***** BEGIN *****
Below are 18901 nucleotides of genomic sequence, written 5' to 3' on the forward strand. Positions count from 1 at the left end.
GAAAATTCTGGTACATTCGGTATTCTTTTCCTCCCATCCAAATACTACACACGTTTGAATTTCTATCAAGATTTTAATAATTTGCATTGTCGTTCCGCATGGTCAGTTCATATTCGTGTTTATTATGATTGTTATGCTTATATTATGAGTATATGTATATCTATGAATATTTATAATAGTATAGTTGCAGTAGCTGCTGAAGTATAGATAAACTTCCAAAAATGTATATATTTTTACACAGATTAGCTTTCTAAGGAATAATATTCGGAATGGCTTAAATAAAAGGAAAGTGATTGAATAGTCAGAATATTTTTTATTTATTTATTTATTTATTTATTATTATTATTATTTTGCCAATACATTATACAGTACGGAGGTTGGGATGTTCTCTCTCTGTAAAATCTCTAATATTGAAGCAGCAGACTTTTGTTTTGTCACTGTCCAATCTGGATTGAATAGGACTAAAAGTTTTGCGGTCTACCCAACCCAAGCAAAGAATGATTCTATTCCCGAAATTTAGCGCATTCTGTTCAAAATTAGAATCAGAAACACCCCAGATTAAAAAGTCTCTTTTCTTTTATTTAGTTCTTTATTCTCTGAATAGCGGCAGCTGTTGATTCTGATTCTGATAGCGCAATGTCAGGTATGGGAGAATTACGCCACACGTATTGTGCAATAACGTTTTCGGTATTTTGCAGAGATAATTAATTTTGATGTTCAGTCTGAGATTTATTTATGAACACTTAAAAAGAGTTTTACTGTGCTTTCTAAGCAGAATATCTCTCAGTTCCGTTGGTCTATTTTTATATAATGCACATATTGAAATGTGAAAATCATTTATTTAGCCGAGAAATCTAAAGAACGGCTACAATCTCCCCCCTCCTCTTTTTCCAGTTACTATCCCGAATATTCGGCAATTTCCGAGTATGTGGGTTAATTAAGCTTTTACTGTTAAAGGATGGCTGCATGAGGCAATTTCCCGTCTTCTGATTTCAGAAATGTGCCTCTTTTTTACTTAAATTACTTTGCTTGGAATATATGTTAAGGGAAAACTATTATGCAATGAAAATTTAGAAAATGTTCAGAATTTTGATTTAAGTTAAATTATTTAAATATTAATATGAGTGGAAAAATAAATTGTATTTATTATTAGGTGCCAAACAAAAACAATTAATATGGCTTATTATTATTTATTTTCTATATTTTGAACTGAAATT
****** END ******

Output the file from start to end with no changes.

Below are 18901 nucleotides of genomic sequence, written 5' to 3' on the forward strand. Positions count from 1 at the left end.
GAAAATTCTGGTACATTCGGTATTCTTTTCCTCCCATCCAAATACTACACACGTTTGAATTTCTATCAAGATTTTAATAATTTGCATTGTCGTTCCGCATGGTCAGTTCATATTCGTGTTTATTATGATTGTTATGCTTATATTATGAGTATATGTATATCTATGAATATTTATAATAGTATAGTTGCAGTAGCTGCTGAAGTATAGATAAACTTCCAAAAATGTATATATTTTTACACAGATTAGCTTTCTAAGGAATAATATTCGGAATGGCTTAAATAAAAGGAAAGTGATTGAATAGTCAGAATATTTTTTATTTATTTATTTATTTATTTATTATTATTATTATTTTGCCAATACATTATACAGTACGGAGGTTGGGATGTTCTCTCTCTGTAAAATCTCTAATATTGAAGCAGCAGACTTTTGTTTTGTCACTGTCCAATCTGGATTGAATAGGACTAAAAGTTTTGCGGTCTACCCAACCCAAGCAAAGAATGATTCTATTCCCGAAATTTAGCGCATTCTGTTCAAAATTAGAATCAGAAACACCCCAGATTAAAAAGTCTCTTTTCTTTTATTTAGTTCTTTATTCTCTGAATAGCGGCAGCTGTTGATTCTGATTCTGATAGCGCAATGTCAGGTATGGGAGAATTACGCCACACGTATTGTGCAATAACGTTTTCGGTATTTTGCAGAGATAATTAATTTTGATGTTCAGTCTGAGATTTATTTATGAACACTTAAAAAGAGTTTTACTGTGCTTTCTAAGCAGAATATCTCTCAGTTCCGTTGGTCTATTTTTATATAATGCACATATTGAAATGTGAAAATCATTTATTTAGCCGAGAAATCTAAAGAACGGCTACAATCTCCCCCCTCCTCTTTTTCCAGTTACTATCCCGAATATTCGGCAATTTCCGAGTATGTGGGTTAATTAAGCTTTTACTGTTAAAGGATGGCTGCATGAGGCAATTTCCCGTCTTCTGATTTCAGAAATGTGCCTCTTTTTTACTTAAATTACTTTGCTTGGAATATATGTTAAGGGAAAACTATTATGCAATGAAAATTTAGAAAATGTTCAGAATTTTGATTTAAGTTAAATTATTTAAATATTAATATGAGTGGAAAAATAAATTGTATTTATTATTAGGTGCCAAACAAAAACAATTAATATGGCTTATTATTATTTATTTTCTATATTTTGAACTGAAATT